Warm up with a light jog, then alternate between short bursts of high-intensity running (e.g., 30 seconds to 1 minute) and periods of slower jogging or walking for recovery.
Run at a comfortably hard pace (just below your maximum effort) for an extended period, typically 20-40 minutes.
Find a hill with a moderate incline and sprint up it at maximum effort. Walk or jog back down for recovery. Start with 5-8 sprints and gradually increase as your fitness improves.
Dedicate one day to a longer run at a slower, sustainable pace. This builds endurance and mental toughness. Increase the distance gradually each week.
Fartlek, or "speed play," involves alternating between faster and slower running. It's unstructured and can be adapted based on how you feel during the run.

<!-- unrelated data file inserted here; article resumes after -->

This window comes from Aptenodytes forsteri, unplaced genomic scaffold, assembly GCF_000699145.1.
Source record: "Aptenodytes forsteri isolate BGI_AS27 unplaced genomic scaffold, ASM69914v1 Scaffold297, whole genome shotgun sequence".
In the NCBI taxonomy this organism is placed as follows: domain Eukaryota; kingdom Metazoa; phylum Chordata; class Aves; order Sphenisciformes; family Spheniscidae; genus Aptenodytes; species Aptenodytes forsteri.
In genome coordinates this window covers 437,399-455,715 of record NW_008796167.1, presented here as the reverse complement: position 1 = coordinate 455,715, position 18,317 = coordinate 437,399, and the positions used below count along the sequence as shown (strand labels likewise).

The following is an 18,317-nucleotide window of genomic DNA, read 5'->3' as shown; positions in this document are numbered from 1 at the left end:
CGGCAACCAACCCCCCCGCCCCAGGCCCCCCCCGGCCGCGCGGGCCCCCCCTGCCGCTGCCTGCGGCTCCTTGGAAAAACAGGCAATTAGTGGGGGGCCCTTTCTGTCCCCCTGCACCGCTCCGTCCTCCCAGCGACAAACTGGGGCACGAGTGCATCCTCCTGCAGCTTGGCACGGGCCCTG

Mix short and longer intervals in a pyramid structure. For example, run 200m, 400m, 800m, 1,600m, and then back down.
Add 6-8 short, fast strides (20-30 seconds) to the end of an easy run. Focus on good form and quick turnover. Strides help improve leg turnover and running economy.
Include activities like cycling, swimming, or strength training on non-running days to improve overall fitness and prevent burnout or injuries.
A short, easy-paced run that promotes active recovery. This helps flush out lactic acid and promotes blood flow to aid recovery between more intense workouts.
Start at an easy pace and gradually increase your speed throughout the run. The last few miles should be close to your race pace.
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